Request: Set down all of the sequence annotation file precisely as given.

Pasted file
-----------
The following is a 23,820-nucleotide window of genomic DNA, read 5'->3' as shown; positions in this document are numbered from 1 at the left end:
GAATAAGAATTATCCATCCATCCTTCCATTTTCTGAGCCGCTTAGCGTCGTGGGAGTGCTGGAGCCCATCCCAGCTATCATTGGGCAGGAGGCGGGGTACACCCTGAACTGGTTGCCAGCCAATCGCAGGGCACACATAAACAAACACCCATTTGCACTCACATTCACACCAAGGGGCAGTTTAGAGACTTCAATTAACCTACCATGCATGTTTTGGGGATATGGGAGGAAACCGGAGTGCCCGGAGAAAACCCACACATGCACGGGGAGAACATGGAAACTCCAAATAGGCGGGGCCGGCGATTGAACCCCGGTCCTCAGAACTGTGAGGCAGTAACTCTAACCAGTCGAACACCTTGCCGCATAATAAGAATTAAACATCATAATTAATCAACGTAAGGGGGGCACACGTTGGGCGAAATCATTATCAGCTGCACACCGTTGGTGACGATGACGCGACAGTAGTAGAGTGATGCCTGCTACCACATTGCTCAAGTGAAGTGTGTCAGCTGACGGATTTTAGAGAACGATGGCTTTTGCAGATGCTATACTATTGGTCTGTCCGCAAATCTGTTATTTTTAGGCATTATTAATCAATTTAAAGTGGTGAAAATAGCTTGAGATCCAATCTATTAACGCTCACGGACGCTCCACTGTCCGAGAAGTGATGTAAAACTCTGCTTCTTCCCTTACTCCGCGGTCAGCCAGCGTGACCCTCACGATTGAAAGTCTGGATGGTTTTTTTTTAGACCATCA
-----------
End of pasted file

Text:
The following is a 23,820-nucleotide window of genomic DNA, read 5'->3' as shown; positions in this document are numbered from 1 at the left end:
GAATAAGAATTATCCATCCATCCTTCCATTTTCTGAGCCGCTTAGCGTCGTGGGAGTGCTGGAGCCCATCCCAGCTATCATTGGGCAGGAGGCGGGGTACACCCTGAACTGGTTGCCAGCCAATCGCAGGGCACACATAAACAAACACCCATTTGCACTCACATTCACACCAAGGGGCAGTTTAGAGACTTCAATTAACCTACCATGCATGTTTTGGGGATATGGGAGGAAACCGGAGTGCCCGGAGAAAACCCACACATGCACGGGGAGAACATGGAAACTCCAAATAGGCGGGGCCGGCGATTGAACCCCGGTCCTCAGAACTGTGAGGCAGTAACTCTAACCAGTCGAACACCTTGCCGCATAATAAGAATTAAACATCATAATTAATCAACGTAAGGGGGGCACACGTTGGGCGAAATCATTATCAGCTGCACACCGTTGGTGACGATGACGCGACAGTAGTAGAGTGATGCCTGCTACCACATTGCTCAAGTGAAGTGTGTCAGCTGACGGATTTTAGAGAACGATGGCTTTTGCAGATGCTATACTATTGGTCTGTCCGCAAATCTGTTATTTTTAGGCATTATTAATCAATTTAAAGTGGTGAAAATAGCTTGAGATCCAATCTATTAACGCTCACGGACGCTCCACTGTCCGAGAAGTGATGTAAAACTCTGCTTCTTCCCTTACTCCGCGGTCAGCCAGCGTGACCCTCACGATTGAAAGTCTGGATGGTTTTTTTTTAGACCATCA